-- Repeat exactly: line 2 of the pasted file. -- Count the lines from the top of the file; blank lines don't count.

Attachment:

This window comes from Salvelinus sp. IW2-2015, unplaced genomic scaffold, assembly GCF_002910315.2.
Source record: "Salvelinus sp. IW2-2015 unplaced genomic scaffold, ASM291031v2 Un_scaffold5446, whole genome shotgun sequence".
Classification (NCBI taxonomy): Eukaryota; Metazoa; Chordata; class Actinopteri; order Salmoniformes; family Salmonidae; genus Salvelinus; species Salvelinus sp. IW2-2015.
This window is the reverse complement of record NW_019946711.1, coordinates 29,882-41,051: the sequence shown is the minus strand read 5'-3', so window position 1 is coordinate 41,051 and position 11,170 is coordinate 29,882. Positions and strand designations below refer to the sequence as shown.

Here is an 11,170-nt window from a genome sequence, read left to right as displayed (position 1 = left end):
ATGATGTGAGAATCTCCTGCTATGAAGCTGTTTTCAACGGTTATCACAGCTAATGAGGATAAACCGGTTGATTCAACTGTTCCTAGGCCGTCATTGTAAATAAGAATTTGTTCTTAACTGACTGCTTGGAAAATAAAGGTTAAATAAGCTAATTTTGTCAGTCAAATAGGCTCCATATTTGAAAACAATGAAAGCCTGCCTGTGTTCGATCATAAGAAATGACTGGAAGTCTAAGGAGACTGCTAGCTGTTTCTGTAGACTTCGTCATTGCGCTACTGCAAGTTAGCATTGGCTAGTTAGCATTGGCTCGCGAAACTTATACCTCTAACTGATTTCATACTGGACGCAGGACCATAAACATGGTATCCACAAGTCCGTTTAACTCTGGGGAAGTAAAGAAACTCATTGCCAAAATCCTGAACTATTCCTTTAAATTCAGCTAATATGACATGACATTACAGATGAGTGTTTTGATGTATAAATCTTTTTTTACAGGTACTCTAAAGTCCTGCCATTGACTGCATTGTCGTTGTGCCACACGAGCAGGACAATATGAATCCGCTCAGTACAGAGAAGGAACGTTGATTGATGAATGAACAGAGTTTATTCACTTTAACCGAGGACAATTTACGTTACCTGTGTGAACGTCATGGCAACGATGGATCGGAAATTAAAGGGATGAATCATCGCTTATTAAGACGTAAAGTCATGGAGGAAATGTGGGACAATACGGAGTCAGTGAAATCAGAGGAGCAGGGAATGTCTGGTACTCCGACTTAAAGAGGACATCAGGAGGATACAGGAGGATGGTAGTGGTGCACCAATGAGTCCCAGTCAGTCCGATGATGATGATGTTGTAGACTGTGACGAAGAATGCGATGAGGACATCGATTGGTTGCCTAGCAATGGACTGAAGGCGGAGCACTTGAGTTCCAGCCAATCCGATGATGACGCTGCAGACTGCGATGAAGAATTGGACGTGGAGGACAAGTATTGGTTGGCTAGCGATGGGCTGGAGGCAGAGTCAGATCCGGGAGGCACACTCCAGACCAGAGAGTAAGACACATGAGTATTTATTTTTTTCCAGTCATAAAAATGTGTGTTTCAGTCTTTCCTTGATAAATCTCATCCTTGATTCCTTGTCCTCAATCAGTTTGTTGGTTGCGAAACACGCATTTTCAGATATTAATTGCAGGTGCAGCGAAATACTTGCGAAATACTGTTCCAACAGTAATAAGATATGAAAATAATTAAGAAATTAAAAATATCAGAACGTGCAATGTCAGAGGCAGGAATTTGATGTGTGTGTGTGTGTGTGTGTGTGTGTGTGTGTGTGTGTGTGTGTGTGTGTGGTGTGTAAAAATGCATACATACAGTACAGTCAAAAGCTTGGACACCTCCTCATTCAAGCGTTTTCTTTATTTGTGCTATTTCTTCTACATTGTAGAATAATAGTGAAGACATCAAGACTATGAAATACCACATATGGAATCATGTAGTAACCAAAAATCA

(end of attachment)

Source record: "Salvelinus sp. IW2-2015 unplaced genomic scaffold, ASM291031v2 Un_scaffold5446, whole genome shotgun sequence".